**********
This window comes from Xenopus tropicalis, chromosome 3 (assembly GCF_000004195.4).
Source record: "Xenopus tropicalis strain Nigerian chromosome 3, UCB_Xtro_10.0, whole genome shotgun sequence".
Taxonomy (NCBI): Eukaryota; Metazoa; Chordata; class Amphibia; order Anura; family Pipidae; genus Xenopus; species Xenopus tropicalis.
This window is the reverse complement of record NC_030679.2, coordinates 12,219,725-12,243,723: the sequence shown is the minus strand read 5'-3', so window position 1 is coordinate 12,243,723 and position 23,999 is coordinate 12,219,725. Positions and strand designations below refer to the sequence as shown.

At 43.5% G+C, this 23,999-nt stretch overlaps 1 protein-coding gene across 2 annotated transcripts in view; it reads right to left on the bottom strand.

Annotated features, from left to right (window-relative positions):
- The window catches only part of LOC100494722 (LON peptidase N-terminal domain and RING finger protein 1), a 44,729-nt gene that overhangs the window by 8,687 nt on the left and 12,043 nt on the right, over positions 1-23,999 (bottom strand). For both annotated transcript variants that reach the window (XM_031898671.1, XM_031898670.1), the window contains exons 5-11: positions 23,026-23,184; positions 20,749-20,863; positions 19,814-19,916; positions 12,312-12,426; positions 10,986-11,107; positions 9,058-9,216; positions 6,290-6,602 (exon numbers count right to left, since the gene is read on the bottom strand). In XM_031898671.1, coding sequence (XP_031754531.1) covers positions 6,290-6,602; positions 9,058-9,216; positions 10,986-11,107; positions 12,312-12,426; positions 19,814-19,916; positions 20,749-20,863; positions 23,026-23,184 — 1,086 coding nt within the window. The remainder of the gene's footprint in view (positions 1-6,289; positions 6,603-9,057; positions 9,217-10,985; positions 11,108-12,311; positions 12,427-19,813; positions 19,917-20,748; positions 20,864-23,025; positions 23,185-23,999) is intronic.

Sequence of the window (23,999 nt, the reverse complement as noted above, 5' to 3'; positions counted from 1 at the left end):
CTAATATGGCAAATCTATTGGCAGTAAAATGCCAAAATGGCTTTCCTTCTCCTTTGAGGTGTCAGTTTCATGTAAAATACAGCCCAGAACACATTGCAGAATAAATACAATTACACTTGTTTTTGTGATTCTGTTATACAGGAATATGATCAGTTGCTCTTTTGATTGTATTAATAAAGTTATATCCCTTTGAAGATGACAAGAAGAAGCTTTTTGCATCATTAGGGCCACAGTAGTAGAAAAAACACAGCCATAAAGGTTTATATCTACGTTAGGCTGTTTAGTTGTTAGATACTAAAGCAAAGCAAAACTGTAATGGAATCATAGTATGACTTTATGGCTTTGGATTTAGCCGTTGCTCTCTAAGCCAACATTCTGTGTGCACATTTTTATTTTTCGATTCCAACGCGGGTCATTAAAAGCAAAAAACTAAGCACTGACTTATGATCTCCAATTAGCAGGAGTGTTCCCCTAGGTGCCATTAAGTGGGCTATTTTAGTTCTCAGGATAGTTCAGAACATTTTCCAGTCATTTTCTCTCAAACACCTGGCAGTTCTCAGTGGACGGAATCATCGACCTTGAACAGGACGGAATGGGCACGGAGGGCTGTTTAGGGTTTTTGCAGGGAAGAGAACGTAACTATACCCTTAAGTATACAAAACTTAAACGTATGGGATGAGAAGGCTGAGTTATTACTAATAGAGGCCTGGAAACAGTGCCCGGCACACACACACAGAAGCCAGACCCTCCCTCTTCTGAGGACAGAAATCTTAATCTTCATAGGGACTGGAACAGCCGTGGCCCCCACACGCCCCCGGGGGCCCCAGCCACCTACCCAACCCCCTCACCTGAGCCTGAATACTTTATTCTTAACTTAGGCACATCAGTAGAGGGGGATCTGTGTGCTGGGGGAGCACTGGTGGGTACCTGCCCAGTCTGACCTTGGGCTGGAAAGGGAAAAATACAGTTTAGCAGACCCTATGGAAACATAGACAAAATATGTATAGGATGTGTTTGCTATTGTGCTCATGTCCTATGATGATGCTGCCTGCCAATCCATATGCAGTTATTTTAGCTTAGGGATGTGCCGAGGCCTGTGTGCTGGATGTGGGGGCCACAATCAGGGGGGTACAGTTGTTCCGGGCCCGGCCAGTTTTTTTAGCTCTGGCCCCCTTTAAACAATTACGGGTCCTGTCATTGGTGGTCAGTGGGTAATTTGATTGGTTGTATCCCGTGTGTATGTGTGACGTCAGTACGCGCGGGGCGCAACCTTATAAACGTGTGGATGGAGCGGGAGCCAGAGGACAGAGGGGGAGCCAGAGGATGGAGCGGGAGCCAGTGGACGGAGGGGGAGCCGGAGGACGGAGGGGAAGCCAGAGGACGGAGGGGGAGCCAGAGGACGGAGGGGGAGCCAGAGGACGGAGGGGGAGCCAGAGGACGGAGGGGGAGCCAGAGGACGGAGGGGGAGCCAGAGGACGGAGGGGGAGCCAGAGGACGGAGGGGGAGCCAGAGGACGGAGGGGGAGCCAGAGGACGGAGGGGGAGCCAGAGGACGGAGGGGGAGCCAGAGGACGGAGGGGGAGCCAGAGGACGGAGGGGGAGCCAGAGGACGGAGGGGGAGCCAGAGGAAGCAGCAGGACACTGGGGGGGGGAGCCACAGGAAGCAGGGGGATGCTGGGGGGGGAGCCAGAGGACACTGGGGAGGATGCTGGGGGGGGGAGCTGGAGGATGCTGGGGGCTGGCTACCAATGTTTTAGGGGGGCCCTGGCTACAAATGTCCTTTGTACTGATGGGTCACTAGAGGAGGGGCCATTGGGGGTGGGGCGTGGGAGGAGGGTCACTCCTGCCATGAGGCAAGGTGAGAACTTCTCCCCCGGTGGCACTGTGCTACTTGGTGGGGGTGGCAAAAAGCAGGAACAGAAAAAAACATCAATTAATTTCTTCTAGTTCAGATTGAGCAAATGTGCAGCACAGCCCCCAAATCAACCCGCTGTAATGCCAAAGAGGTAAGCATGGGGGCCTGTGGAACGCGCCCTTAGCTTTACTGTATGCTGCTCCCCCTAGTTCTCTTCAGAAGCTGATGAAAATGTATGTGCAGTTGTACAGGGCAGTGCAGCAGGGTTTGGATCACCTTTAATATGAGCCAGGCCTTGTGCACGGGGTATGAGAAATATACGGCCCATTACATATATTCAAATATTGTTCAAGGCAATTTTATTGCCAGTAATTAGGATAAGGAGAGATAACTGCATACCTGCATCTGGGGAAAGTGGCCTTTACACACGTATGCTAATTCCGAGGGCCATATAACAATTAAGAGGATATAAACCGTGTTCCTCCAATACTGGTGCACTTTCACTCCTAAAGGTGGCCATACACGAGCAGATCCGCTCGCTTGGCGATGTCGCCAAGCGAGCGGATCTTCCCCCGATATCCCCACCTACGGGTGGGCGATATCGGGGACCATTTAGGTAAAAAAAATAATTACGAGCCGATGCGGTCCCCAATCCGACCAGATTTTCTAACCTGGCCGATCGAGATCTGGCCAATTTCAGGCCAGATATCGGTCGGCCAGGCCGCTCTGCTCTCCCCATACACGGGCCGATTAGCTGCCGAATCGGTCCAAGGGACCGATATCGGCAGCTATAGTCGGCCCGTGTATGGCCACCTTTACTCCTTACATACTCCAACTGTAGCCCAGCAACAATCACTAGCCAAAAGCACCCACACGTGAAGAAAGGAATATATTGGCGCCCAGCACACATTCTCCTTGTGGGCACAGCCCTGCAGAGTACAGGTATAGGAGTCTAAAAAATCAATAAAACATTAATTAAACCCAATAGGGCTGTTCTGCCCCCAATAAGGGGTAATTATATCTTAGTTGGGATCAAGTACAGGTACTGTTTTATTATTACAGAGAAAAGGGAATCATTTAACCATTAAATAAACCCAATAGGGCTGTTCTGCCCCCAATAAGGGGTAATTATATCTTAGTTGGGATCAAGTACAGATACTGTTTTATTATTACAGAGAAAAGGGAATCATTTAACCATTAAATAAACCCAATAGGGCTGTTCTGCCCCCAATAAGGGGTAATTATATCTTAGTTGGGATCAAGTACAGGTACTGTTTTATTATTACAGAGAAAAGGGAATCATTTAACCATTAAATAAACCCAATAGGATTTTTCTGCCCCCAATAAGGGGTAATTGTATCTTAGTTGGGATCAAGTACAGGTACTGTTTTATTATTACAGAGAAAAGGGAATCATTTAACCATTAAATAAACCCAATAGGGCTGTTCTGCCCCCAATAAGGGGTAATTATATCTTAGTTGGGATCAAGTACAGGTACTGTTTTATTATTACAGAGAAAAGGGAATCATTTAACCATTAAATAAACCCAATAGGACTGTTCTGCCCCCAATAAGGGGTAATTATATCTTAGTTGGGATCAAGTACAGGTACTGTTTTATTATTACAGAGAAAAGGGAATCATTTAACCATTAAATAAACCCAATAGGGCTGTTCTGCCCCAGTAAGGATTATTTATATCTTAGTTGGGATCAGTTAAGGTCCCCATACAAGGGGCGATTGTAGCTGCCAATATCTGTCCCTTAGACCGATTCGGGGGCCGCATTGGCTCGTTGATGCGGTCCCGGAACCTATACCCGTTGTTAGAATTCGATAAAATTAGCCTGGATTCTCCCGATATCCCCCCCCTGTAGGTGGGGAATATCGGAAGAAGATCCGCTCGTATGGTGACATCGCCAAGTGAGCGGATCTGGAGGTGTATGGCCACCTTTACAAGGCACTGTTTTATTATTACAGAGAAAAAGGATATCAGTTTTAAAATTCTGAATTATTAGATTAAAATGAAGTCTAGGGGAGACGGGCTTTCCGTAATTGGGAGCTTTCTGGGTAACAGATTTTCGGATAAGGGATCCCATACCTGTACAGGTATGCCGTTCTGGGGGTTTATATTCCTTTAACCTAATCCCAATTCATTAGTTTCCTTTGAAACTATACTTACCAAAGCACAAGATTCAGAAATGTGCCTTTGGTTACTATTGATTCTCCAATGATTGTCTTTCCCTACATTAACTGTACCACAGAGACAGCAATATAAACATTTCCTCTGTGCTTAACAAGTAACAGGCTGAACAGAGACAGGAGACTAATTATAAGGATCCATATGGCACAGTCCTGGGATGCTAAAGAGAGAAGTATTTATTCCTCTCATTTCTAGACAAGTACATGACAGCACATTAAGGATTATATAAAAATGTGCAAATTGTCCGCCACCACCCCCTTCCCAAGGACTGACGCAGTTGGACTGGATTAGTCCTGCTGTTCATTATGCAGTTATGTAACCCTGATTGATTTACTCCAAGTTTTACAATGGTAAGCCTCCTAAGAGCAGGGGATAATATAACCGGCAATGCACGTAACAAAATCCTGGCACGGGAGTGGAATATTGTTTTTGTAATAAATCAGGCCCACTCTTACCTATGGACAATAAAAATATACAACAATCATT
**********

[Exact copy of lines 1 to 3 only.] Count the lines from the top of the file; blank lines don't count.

This window comes from Xenopus tropicalis, chromosome 3 (assembly GCF_000004195.4).
Source record: "Xenopus tropicalis strain Nigerian chromosome 3, UCB_Xtro_10.0, whole genome shotgun sequence".
Taxonomy (NCBI): Eukaryota; Metazoa; Chordata; class Amphibia; order Anura; family Pipidae; genus Xenopus; species Xenopus tropicalis.